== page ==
The Indian government has launched a pilot project to help women who are pregnant or planning to become pregnant to avoid the stigma of pregnancy, but the move has raised questions about how much it will help.
The new initiative aims to provide free counselling and referrals to women who have not yet conceived, said Health Minister Uma Bharati on Wednesday.
The scheme, which will also provide free antenatal counselling, will be launched in the next three months and will also be extended to women in rural areas, the minister said in a video message.
Bharati said the scheme was also meant to “prevent the stigma” of pregnancy.
“It will help women to feel comfortable about the possibility of becoming pregnant and to make their decision based on medical evidence,” she said.
“If women are worried about their pregnancy, they should take the necessary measures to reduce the chances of complications, she added.
The government is planning to extend the scheme to rural areas where the maternal mortality rate is the highest, as well as to people with low incomes and those who have been unemployed.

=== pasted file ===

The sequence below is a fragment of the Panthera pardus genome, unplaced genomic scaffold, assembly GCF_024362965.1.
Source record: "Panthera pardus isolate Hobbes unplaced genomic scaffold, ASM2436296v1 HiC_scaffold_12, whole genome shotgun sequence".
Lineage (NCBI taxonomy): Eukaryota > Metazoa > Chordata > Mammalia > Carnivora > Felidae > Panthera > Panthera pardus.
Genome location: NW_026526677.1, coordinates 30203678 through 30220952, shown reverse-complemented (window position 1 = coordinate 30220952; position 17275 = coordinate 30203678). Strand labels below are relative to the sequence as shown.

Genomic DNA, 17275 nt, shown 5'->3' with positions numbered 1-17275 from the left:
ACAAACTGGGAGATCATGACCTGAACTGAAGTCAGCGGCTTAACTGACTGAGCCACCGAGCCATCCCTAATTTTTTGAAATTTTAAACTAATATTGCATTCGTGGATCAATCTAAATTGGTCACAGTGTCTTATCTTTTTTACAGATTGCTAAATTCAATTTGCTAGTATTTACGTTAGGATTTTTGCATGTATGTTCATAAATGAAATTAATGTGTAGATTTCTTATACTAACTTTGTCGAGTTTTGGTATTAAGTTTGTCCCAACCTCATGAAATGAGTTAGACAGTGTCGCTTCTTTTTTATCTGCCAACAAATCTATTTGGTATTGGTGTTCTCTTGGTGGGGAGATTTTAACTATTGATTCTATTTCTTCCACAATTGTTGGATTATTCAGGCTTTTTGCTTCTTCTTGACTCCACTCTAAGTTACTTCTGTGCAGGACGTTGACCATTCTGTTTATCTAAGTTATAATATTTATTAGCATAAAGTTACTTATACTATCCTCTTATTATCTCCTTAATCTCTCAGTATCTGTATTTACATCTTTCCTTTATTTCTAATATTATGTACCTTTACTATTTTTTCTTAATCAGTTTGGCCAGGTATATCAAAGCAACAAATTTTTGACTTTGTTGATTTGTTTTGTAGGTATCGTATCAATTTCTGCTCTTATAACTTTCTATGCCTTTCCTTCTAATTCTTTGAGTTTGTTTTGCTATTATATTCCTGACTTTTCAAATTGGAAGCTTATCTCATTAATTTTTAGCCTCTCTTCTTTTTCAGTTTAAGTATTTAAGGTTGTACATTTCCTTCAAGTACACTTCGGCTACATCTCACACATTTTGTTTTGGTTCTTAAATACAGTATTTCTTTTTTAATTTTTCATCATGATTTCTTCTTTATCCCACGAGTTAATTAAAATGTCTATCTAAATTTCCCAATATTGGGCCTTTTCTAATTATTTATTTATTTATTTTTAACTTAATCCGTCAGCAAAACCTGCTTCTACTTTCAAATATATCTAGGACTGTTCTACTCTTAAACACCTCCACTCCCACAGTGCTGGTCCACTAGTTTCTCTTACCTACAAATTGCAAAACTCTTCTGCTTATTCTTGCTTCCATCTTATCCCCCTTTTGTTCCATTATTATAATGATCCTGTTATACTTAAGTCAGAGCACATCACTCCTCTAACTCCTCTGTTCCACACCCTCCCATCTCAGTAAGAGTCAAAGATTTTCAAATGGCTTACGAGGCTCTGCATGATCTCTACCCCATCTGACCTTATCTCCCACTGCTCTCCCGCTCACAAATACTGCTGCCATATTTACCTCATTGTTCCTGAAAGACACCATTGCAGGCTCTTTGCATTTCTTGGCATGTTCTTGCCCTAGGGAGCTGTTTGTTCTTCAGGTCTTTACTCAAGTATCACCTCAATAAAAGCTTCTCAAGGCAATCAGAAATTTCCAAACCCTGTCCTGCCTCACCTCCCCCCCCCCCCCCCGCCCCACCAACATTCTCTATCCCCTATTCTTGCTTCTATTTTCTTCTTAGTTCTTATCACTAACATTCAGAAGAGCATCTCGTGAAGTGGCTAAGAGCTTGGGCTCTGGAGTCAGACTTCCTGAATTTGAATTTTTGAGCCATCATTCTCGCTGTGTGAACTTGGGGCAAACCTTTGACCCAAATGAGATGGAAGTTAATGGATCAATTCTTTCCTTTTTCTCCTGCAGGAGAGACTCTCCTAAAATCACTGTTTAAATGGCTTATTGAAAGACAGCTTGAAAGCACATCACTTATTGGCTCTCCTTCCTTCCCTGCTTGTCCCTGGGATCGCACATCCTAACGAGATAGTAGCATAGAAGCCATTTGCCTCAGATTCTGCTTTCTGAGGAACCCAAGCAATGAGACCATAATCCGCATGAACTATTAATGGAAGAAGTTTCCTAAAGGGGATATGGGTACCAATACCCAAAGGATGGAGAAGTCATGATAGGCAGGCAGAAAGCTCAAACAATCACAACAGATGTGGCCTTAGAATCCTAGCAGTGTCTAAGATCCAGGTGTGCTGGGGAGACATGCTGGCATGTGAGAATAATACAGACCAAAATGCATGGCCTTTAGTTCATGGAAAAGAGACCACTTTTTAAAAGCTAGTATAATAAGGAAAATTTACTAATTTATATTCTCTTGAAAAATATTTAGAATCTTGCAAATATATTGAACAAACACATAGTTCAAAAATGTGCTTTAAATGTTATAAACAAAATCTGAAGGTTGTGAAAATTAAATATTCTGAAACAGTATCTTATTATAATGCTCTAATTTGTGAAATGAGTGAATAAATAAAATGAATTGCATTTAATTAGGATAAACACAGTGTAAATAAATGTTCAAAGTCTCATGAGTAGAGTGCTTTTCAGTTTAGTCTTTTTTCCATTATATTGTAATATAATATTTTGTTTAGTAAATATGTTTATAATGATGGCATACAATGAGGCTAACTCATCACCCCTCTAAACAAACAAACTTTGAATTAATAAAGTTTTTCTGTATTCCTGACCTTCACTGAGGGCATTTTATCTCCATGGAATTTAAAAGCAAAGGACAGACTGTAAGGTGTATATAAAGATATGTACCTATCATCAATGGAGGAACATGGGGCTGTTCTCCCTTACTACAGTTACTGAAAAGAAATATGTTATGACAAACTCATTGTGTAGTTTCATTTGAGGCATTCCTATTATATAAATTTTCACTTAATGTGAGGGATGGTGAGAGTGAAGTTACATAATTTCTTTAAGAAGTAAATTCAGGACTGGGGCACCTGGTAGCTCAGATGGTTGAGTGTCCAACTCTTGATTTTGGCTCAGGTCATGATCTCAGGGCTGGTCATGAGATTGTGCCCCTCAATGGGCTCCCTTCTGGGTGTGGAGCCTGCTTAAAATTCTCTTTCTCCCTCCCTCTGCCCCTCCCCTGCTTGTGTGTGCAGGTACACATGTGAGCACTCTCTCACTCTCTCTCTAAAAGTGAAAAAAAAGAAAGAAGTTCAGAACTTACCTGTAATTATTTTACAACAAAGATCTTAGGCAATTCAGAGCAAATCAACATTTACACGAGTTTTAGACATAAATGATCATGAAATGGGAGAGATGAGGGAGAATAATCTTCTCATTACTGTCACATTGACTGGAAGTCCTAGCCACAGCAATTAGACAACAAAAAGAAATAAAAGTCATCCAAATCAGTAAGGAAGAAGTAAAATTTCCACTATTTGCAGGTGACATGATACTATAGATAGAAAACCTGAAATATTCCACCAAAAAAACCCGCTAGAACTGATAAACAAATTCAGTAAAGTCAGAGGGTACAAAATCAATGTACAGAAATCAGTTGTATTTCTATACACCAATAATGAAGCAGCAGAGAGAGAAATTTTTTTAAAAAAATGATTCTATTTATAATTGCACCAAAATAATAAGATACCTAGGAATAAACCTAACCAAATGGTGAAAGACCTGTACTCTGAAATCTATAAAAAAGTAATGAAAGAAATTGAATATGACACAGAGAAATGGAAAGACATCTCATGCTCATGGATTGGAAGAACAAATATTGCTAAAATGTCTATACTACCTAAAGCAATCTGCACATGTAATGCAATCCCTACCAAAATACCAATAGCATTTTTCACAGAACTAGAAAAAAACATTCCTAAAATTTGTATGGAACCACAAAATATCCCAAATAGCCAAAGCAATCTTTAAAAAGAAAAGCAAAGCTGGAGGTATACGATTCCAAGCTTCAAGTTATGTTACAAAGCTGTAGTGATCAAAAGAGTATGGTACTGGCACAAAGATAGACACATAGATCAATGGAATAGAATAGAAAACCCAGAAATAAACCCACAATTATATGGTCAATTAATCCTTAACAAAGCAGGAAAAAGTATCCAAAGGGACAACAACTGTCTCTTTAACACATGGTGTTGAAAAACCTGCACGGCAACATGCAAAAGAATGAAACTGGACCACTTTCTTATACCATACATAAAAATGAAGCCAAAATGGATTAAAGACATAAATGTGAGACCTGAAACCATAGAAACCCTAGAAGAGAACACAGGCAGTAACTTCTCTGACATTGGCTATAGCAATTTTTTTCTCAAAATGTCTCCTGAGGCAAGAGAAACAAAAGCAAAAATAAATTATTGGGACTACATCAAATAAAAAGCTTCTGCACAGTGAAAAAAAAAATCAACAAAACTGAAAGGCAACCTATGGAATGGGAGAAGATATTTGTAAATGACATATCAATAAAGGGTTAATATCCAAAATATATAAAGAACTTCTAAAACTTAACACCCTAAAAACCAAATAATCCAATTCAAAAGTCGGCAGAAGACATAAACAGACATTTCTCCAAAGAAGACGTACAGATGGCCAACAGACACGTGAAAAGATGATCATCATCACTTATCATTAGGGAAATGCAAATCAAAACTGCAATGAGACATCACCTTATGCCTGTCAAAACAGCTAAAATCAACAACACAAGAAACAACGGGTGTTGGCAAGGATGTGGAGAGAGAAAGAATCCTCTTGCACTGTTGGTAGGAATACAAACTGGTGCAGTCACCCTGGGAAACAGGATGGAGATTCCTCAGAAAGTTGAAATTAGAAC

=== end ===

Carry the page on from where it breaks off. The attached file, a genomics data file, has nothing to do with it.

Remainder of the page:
The pilot scheme is part of a larger plan to provide financial and other support to pregnant women and to help them avoid “reproductive complications”, Bharati said.
The Government of India launched the scheme on March 10, 2016, to help rural women in remote areas.
India has one of the highest maternal mortality rates in the world, with 1.5 million maternal deaths a year, according to the World Health Organization.
It is also one of only four countries in the Middle East and North Africa with a high maternal mortality.
The Indian government’s goal of preventing pregnancies among women under the age of 25 has faced opposition from religious groups who argue that abortion is against their beliefs.
The United Nations Population Fund said in 2016 that India had one of highest maternal death rates among developing countries and that the country had one in six women aged 15-44 who die in childbirth.